There have been a number of government statements about what government health budget will fund and assurances that “the public health budget will fund the NHS to commission certain public health services, which will include immunisation programmes, contraceptive services, screening programmes, public healthcare for those in prison or custody, and children’s public health services from pregnancy [sic] to age five (including health visiting).”6 However, virtually none of these services is mandated in the bill and the government has indicated that a wide range of services may not be mandated in the future.7
How new charges can apply
The bill would allow charges to be introduced for services provided or commissioned by local authorities under their public health functions or under public health functions that the secretary of state has delegated to them (see box). In addition, where services fall out of the functions regulations and where CCGs or their commercial companies decide that certain services are no longer appropriate as part of the government funded health service, commercial providers would be able to offer services privately and to charge for them.
People may be excluded from health services
Current law does not permit anybody to be excluded from the health service.2 However, the bill includes a measure that would allow restrictions of the people for whom CCGs must arrange provision. Under Clause 12, new section 3(1A) of the 2006 Act would state: “For the purposes of this section, a clinical commissioning group has responsibility for—(a) persons who are provided with primary medical services by a member of the group, and (b) persons who usually reside in the group’s area and are not provided with primary medical services by a member of any clinical commissioning group.” New section 3(1D) states: “Regulations may provide that subsection (1A) does not apply—(a) in relation to persons of a prescribed description (which may include a description framed by reference to the primary medical services with which the persons are provided); (b) in prescribed circumstances.”
Explanatory notes to the bill suggest that the power will be used to exclude “people who are resident in Scotland but registered with a practice that is a member of a CCG,” and possibly “temporary residents.” Residents of Northern Ireland and Wales would also be affected. However, as drafted new section 3(1D) would also allow the secretary of state to make regulations to exclude people receiving primary medical services under particular types of contract, such as those entered into by large corporate providers. Patients receiving care from providers with alternative provider of medical services (APMS) contracts, for example, could cease to be NHS patients, and their care would no longer have to be provided free of charge.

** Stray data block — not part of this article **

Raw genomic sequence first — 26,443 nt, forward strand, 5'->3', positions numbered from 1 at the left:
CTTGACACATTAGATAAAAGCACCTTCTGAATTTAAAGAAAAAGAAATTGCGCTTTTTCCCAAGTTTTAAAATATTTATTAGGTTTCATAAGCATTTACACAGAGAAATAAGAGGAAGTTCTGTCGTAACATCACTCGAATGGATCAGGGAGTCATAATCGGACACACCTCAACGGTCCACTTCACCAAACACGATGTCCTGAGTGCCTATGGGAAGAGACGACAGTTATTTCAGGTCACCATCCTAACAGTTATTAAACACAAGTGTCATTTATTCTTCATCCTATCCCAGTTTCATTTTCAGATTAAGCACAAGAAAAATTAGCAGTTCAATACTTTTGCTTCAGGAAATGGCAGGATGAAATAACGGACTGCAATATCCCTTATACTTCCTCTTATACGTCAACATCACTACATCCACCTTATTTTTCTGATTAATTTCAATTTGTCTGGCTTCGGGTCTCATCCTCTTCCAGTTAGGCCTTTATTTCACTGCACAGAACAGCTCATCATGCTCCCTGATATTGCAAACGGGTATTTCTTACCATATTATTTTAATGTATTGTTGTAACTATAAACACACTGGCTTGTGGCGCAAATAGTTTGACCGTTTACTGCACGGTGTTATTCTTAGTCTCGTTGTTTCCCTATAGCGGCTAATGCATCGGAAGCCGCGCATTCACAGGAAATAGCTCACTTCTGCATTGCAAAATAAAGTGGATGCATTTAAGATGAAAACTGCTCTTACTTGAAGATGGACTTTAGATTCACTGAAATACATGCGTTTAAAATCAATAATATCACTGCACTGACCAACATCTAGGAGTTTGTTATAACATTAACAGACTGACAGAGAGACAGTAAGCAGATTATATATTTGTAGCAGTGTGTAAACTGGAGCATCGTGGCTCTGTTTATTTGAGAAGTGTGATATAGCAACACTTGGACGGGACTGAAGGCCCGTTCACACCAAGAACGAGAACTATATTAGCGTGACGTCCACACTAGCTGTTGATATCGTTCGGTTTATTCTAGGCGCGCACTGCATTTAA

Legal analysis shows that the bill would allow reductions in government funded health services as a consequence of decisions made independently of the secretary of state by a range of bodies. The bill also fails to make clear who is ultimately responsible for people’s health services, and it creates new powers for charging. It signals the basis for a shift from a mainly tax financed health service to one in which patients may have to pay for services currently free at point of delivery. The government has been unable to show, as it has argued, that these changes are “vital.”6 It does not have a mandate for the legal destruction of the founding principles of the NHS.
Cite this as: BMJ 2012;344:e1729
Contributors and sources: AMP and DP have researched and written extensively on health systems and health policy issues. This article arose out of 15 legal and policy briefings for the House of Lords. PR is a public health lawyer. He has written several legal analyses of the bill since May 2011 and has coauthored many briefings for peers: www.dutytoprovide.net. AMP, DP, and PR contributed equally to the article.
Competing interests: All authors have completed the ICMJE uniform disclosure form at www.icmje.org/coi_disclosure.pdf (available on request from the corresponding author) and declare: no support from any organisation for the submitted work; no financial relationships with any organisations that might have an interest in the submitted work in the previous three years; no other relationships or activities that could appear to have influenced the submitted work.
Provenance and peer review: Not commissioned; externally peer reviewed.